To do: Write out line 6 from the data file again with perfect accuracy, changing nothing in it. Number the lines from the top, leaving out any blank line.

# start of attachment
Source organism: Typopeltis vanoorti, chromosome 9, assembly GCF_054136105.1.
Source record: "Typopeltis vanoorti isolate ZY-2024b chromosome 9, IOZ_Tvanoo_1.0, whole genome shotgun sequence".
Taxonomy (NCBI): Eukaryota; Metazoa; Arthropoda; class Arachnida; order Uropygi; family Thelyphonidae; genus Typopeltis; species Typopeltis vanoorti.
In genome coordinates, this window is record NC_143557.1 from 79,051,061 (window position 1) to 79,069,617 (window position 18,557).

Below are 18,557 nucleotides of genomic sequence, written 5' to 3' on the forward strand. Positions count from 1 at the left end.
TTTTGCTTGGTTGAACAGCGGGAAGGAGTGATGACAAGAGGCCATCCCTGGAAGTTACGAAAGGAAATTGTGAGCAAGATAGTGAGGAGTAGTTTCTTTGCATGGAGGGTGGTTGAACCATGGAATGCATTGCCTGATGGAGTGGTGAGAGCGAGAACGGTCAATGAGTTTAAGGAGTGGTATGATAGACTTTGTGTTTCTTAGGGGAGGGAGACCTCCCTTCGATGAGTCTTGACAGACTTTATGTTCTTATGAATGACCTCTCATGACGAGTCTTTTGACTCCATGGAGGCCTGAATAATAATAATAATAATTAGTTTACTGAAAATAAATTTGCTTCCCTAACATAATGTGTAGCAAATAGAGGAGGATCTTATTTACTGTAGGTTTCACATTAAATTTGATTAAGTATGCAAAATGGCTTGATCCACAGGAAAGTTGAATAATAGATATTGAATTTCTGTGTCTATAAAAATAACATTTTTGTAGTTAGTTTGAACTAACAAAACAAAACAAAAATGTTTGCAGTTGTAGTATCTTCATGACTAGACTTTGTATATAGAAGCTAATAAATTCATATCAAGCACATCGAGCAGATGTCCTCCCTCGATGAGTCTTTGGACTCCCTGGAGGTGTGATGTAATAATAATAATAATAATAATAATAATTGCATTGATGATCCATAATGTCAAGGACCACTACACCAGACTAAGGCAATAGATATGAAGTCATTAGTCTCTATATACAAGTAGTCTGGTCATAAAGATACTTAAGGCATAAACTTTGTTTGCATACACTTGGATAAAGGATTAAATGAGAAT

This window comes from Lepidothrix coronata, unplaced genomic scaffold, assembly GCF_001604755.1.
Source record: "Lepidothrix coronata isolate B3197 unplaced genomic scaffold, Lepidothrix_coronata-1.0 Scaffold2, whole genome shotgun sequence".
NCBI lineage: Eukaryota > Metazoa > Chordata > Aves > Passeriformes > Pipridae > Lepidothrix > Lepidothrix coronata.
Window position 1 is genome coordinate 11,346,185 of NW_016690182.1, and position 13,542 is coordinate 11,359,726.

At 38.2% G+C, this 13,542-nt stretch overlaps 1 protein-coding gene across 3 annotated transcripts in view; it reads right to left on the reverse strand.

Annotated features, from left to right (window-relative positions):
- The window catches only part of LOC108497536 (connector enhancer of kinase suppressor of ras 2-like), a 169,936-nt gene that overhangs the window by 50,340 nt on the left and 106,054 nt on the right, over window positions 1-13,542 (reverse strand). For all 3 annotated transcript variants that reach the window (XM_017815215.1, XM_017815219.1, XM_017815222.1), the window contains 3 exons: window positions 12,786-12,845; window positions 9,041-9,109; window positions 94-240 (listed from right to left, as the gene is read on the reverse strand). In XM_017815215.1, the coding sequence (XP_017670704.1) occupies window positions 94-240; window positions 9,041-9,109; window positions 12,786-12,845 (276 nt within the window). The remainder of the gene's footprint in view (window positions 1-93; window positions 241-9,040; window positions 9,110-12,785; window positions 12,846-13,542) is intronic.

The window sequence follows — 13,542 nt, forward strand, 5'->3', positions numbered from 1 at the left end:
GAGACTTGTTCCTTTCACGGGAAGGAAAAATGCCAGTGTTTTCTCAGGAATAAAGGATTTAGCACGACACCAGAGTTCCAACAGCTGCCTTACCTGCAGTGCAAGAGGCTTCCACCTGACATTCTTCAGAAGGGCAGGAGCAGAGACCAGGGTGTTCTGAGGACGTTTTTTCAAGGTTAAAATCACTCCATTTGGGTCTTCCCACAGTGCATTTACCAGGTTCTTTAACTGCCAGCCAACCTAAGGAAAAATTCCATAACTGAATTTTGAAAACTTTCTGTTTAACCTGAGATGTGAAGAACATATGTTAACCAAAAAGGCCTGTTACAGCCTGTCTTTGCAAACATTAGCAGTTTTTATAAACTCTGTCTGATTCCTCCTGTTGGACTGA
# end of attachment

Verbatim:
TTTTGCTTGGTTGAACAGCGGGAAGGAGTGATGACAAGAGGCCATCCCTGGAAGTTACGAAAGGAAATTGTGAGCAAGATAGTGAGGAGTAGTTTCTTTGCATGGAGGGTGGTTGAACCATGGAATGCATTGCCTGATGGAGTGGTGAGAGCGAGAACGGTCAATGAGTTTAAGGAGTGGTATGATAGACTTTGTGTTTCTTAGGGGAGGGAGACCTCCCTTCGATGAGTCTTGACAGACTTTATGTTCTTATGAATGACCTCTCATGACGAGTCTTTTGACTCCATGGAGGCCTGAATAATAATAATAATAATTAGTTTACTGAAAATAAATTTGCTTCCCTAACATAATGTGTAGCAAATAGAGGAGGATCTTATTTACTGTAGGTTTCACATTAAATTTGATTAAGTATGCAAAATGGCTTGATCCACAGGAAAGTTGAATAATAGATATTGAATTTCTGTGTCTATAAAAATAACATTTTTGTAGTTAGTTTGAACTAACAAAACAAAACAAAAATGTTTGCAGTTGTAGTATCTTCATGACTAGACTTTGTATATAGAAGCTAATAAATTCATATCAAGCACATCGAGCAGATGTCCTCCCTCGATGAGTCTTTGGACTCCCTGGAGGTGTGATGTAATAATAATAATAATAATAATAATAATTGCATTGATGATCCATAATGTCAAGGACCACTACACCAGACTAAGGCAATAGATATGAAGTCATTAGTCTCTATATACAAGTAGTCTGGTCATAAAGATACTTAAGGCATAAACTTTGTTTGCATACACTTGGATAAAGGATTAAATGAGAAT